By default, traceroute issues three probes aper hop, thus you will see three numbers for each hop in the traceroute output.

Here is some sample traceroute output:

$ traceroute world.pts.com
traceroute to world.pts.com (192.74.137.5), 30 hops max, 40 byte packets
 1  pix (192.168.0.2)  0.255 ms  0.478 ms  0.443 ms
 2  * * *
 3  gig1-6.umcp-core.net.doz.org (136.160.255.33)  9.856 ms  9.343 ms  9.822 ms
 4  ten2-0.stpaul-core.net.doz.org (136.160.255.198)  3.401 ms  3.858 ms  3.681 ms
 5  te4-3.ccr01.bwi01.atlas.cogentco.com (38.104.12.17) 2.920 ms 2.859 ms 3.280 ms
 6  te4-2.ccr01.phl01.atlas.cogentco.com (154.54.2.174) 5.965 ms 5.945 ms 5.920 ms
 7  te0-0-0-7.ccr22.jfk02.atlas.cogentco.com (154.54.31.53) 9.084 ms te0-0-0-7.ccr21.
jfk02.atlas.cogentco.com (154.54.1.41)  8.811 ms te0-0-0-7.ccr22.jfk02.atlas.cogentco.
com (154.54.31.53)  8.784 ms
 8  be2096.ccr22.bos01.atlas.cogentco.com (154.54.30.42) 14.991 ms be2094.ccr21.bos01
.atlas.cogentco.com (154.54.30.14)  14.764 ms be2096.ccr22.bos01.atlas.cogentco.com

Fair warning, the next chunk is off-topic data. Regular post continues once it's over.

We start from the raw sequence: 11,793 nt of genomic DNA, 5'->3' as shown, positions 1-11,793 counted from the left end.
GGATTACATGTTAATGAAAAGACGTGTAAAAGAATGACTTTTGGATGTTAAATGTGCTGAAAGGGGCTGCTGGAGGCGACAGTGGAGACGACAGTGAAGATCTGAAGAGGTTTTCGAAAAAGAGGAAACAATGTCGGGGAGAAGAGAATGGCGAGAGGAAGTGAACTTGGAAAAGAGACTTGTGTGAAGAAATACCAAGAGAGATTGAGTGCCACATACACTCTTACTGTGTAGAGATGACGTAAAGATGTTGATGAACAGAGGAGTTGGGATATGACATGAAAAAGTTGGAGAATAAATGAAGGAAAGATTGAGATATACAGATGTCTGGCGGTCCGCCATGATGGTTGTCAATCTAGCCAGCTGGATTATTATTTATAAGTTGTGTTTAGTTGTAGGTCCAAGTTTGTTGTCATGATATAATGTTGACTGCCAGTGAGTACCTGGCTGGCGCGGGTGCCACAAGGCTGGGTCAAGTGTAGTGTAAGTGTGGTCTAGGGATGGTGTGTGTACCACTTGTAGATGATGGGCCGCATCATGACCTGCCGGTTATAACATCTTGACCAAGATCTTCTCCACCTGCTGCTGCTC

(154.54.30.42)  14.964 ms
 9  te4-1.mag02.bos01.atlas.cogentco.com (154.54.43.70) 14.478 ms te4-1.mag01.bos01.
atlas.cogentco.com (154.54.43.50)  14.201 ms  14.171 ms
10  gi0-0-0-0.nr11.b000502-0.bos01.atlas.cogentco.com (154.24.6.237)  14.891 ms  16
.941 ms  16.702 ms
11  cogent.bos.ma.towerstream.com (38.104.186.82)  14.699 ms  14.188 ms  14.220 ms
12  g6-2.cr.bos1.ma.towerstream.com (64.119.143.81)  14.904 ms  14.903 ms  14.888 ms
13  69.38.149.18 (69.38.149.18)  18.293 ms  34.857 ms  33.138 ms
14  64.119.137.154 (64.119.137.154)  33.122 ms  36.814 ms  36.329 ms
15  world.pts.com (192.74.137.15)  34.369 ms  34.567 ms  29.696 ms